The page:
AFRICAN DEMOCRACY ONE STEP FORWARD TWO STEPS BACKWARDS
4/14/2012 9:44:16 AM -
Post colonial Africa in the 1950's and beyond was thronged by one party state whereby the sole purpose was the consolidation of power. The idea was unification of the countries. On the contrary, one party states such as was in Ghana during Nkrumah's time prevented any opposition. Such one party state resulted in the debasement of democratic philosophy of post colonial Africa. This created an avenue for power struggles, the hopelessness of the masses resulted in the military overthrow of those governments and subsequent down turn of democracy in many post colonial African states.
One cannot discuss the West's undermining African traditional political democratic institutions through colonialism without discussing present African democracy. Likewise, continental Africa cannot be studied and classified as a generality. The different religious, ethnic, tribal and language complexities need to be addressed. The truest form of democracy was practiced by the Greeks in classical antiquity. The word democracy was coined from the word demos, meaning 'the people' and kratia 'to rule'. Simply defined, democracy is rule by the majority without trampling the rights of the minority. The basic requirements of democracy begin with the guarantee of basic human rights.
Democracy in present Africa is in a deplorable shape. Post colonial African democracy has been a one step forward two steps backwards journey. Democracy in Africa is either a stalemate, corruption, or one party oligarch states. Obstinate political ideologies and pompous elitist bureaucratic leaders with none fulfilling jargon of peace and progress are also part of the problem. This has partly promoted misgivings and a sense of disenfranchisement amongst many in Africa. For the most part, democracy and socio-economic progress has been all talk and no action.
Although lacking a sense of true democracy in Africa, presently there is a noticeable evolving sociopolitical participation of the masses through education, campaigning and creating social awareness to plight of the less fortunate in African society. Mali a country in the West African hub of the continent has however, really and truly brought to light the fragility of democracy in Africa. This begs the question whether true democracy sustainable in Africa and if so, what type of democratic institutions do we expect to operate in Africa?
Within democratic institutions, there are certain expectations such as divisions of power between government, parliament and courts of law, freedom of speech, press and media as well as recognition of religious liberty. Also, equality to vote, the focal point being public interest and the lack of corruption constitutes the final aspect of democracy as known in Western and European countries.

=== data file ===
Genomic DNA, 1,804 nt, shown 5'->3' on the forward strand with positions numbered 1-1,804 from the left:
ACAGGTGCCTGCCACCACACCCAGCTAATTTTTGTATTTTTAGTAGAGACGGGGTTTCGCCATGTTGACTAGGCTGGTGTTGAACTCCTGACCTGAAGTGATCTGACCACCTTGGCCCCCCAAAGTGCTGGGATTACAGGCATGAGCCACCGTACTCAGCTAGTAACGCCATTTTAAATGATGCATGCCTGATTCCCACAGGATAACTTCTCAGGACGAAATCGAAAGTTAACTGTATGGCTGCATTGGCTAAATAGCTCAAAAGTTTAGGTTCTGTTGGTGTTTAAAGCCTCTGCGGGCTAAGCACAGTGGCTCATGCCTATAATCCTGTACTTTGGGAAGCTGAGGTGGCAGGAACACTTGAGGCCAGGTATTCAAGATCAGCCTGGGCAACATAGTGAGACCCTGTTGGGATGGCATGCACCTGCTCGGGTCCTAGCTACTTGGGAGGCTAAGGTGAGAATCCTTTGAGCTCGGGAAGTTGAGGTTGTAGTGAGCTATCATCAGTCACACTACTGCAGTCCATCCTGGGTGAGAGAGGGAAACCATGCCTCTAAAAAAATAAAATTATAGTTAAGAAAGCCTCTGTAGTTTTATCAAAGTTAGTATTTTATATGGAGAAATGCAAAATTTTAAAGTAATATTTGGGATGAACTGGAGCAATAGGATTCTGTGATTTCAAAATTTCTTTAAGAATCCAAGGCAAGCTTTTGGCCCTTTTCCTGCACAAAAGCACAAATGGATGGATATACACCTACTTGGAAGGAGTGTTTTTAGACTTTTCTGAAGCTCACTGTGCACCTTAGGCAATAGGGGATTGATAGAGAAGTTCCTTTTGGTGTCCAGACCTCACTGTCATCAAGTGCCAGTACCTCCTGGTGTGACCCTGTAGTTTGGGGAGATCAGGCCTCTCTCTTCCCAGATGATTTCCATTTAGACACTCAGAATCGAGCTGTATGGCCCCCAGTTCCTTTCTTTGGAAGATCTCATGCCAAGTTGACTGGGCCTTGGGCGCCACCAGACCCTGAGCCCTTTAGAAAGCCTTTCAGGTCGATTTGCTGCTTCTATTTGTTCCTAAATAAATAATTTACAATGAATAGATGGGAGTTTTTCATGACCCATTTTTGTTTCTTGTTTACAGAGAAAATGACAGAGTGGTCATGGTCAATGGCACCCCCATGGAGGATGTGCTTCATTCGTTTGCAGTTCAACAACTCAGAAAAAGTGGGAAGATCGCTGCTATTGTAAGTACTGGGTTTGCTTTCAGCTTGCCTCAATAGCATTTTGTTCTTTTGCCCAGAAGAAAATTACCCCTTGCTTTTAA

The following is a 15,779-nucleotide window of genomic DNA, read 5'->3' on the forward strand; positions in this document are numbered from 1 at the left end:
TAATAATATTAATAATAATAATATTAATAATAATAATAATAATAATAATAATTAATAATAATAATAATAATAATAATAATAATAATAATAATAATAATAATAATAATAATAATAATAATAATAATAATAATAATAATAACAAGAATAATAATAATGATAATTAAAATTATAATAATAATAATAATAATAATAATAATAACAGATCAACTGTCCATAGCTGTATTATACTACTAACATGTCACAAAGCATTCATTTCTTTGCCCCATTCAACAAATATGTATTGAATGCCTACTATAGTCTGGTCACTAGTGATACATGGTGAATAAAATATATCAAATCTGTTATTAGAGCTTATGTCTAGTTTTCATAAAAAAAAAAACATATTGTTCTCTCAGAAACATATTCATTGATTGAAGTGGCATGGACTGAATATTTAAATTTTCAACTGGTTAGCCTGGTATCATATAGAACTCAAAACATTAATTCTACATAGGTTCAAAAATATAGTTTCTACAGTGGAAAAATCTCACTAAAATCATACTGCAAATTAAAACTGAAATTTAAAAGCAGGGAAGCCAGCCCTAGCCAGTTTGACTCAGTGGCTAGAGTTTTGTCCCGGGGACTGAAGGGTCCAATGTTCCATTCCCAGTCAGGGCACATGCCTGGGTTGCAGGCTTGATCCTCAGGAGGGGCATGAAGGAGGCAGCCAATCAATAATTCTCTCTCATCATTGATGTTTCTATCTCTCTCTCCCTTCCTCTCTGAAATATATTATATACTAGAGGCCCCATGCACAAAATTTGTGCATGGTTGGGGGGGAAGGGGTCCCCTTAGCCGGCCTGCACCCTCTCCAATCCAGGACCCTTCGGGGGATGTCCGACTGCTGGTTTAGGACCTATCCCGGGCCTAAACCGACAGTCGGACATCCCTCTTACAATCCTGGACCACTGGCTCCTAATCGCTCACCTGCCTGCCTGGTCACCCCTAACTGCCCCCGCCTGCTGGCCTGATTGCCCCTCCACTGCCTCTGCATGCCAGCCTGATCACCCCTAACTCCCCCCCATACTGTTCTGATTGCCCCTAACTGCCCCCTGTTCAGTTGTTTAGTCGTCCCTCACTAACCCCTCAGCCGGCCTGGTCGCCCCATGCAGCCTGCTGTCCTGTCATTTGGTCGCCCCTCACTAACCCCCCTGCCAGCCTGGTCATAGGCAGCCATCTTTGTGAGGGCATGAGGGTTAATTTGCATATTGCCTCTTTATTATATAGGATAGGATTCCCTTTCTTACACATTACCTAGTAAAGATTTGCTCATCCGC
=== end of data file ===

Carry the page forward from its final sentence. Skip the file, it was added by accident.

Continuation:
Considering the multifarious nature of African societies, how can such form of rule exist in such a multifaceted socio-cultural and traditional political atmosphere? In my view, there has to be a cultural definition of democracy in Africa which involves a lived experience rather than theoretical ethos. Traditional political participation of community members in traditional councils is an example of how the social and political structures of African societies operate and still do in different parts of the continent in varying capacities. Hence it is imperative for Africans to know that if true democracy can be applied and practiced in Africa, then democracy will have to transcend political affiliations. Democracy has to be an integral part of people's culture; their daily lived experiences thereby, giving everyone a sense of belonging.
Sustaining democracy is possible in Africa; however, Africans needs to acknowledge and utilize traditional rulers in leadership roles as contributors and participants of democracy. Traditional rulers' roles served as guidance to protect and defend. Integrated in this leadership were the religious, military, and judicial features. African democracy has to take into account the complexities of their respective countries. There is a need of social awareness that democracy as defined and practiced in the West cannot be effectively applied to Africa. African countries need to tailor democracy to their respective countries to make it work. There is a need to identify traditional political systems that can postulate to modern democracy. Therefore, an integration of citizen participation in governance process is needed to give the people a purpose. In other words, if a government is for the people, then the government works towards the interest of the people. Therefore, governments need to take into account the realities of their people and solving the issues pertinent to the survival of their people hereby, making the people the center point in its entire doings.
It is important to note that democracy has never meant the same for everyone. Western democracy as practiced in the United States is different from England. Hence, Africa and Africans need to redefine and re-conceptualize democracy not as the West or Europe sees it, but as how we Africans live it taking note of our unique history and the best our traditional political structures has to offer.
WRITTEN BY BERNADETTE MARY POKU